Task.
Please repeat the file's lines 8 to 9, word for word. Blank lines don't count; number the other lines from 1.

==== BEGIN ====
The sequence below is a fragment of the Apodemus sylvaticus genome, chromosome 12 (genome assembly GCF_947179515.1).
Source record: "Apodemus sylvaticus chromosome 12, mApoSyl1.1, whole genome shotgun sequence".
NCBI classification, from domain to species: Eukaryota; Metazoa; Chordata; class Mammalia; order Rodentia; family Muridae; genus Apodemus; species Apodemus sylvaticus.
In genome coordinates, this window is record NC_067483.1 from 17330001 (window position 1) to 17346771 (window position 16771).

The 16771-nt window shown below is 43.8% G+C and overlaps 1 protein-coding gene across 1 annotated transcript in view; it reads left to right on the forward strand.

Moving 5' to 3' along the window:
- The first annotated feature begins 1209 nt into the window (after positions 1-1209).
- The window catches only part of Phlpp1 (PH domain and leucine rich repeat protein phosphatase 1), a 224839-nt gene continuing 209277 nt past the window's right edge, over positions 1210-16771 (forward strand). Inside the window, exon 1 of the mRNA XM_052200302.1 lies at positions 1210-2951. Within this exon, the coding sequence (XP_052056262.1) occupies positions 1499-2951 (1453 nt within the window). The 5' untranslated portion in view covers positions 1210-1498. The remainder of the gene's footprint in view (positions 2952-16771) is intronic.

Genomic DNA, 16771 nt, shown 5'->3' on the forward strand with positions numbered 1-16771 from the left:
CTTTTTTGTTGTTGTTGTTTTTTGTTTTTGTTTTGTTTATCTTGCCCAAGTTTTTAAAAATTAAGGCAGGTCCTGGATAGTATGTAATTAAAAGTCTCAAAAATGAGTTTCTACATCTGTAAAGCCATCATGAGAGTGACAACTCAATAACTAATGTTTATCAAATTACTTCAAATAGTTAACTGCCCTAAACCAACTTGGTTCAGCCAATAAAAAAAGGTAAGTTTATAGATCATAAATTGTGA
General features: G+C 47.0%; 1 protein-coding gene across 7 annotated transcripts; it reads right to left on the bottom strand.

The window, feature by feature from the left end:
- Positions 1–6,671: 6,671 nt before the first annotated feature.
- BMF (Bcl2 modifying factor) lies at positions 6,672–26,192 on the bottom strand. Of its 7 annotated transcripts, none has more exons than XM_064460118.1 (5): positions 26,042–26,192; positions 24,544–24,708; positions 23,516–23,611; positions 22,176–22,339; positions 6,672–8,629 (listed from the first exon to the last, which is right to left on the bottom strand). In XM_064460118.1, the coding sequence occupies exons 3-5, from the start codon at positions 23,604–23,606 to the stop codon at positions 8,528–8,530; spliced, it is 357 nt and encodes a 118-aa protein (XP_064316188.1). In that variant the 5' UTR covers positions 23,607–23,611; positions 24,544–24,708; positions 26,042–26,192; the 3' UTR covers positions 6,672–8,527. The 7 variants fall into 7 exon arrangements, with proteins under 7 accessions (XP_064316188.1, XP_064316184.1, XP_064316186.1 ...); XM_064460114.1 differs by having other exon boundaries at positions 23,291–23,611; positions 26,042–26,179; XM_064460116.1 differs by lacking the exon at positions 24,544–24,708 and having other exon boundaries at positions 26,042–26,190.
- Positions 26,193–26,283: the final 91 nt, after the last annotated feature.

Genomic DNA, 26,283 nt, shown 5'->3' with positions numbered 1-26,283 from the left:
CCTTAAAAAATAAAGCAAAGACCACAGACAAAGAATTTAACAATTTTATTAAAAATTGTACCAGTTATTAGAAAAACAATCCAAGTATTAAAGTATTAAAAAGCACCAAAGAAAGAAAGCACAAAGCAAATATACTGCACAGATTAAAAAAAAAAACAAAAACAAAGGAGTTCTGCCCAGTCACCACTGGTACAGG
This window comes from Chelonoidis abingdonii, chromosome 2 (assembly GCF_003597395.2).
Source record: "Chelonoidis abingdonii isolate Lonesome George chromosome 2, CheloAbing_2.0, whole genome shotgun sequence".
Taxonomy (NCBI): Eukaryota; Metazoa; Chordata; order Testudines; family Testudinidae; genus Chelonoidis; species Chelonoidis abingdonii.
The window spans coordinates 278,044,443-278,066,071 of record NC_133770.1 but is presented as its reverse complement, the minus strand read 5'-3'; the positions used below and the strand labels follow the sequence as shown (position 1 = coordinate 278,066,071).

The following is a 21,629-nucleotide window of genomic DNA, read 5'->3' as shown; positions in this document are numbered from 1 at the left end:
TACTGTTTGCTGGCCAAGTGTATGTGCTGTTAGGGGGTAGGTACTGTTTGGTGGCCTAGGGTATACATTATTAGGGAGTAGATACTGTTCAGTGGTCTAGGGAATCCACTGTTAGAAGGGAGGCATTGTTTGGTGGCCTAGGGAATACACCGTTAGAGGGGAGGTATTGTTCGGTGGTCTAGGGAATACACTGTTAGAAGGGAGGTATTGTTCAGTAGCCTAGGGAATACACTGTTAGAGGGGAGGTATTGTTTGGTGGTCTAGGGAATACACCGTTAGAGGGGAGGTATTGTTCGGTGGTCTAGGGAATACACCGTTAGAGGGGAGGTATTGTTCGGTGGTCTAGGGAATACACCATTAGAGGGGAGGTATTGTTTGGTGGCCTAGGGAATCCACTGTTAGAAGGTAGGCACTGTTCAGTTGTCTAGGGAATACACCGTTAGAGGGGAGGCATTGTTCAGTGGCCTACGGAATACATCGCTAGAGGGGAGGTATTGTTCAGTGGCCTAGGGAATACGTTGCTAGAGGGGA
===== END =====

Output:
- The window catches only part of Phlpp1 (PH domain and leucine rich repeat protein phosphatase 1), a 224839-nt gene continuing 209277 nt past the window's right edge, over positions 1210-16771 (forward strand). Inside the window, exon 1 of the mRNA XM_052200302.1 lies at positions 1210-2951. Within this exon, the coding sequence (XP_052056262.1) occupies positions 1499-2951 (1453 nt within the window). The 5' untranslated portion in view covers positions 1210-1498. The remainder of the gene's footprint in view (positions 2952-16771) is intronic.

Genomic DNA, 16771 nt, shown 5'->3' on the forward strand with positions numbered 1-16771 from the left: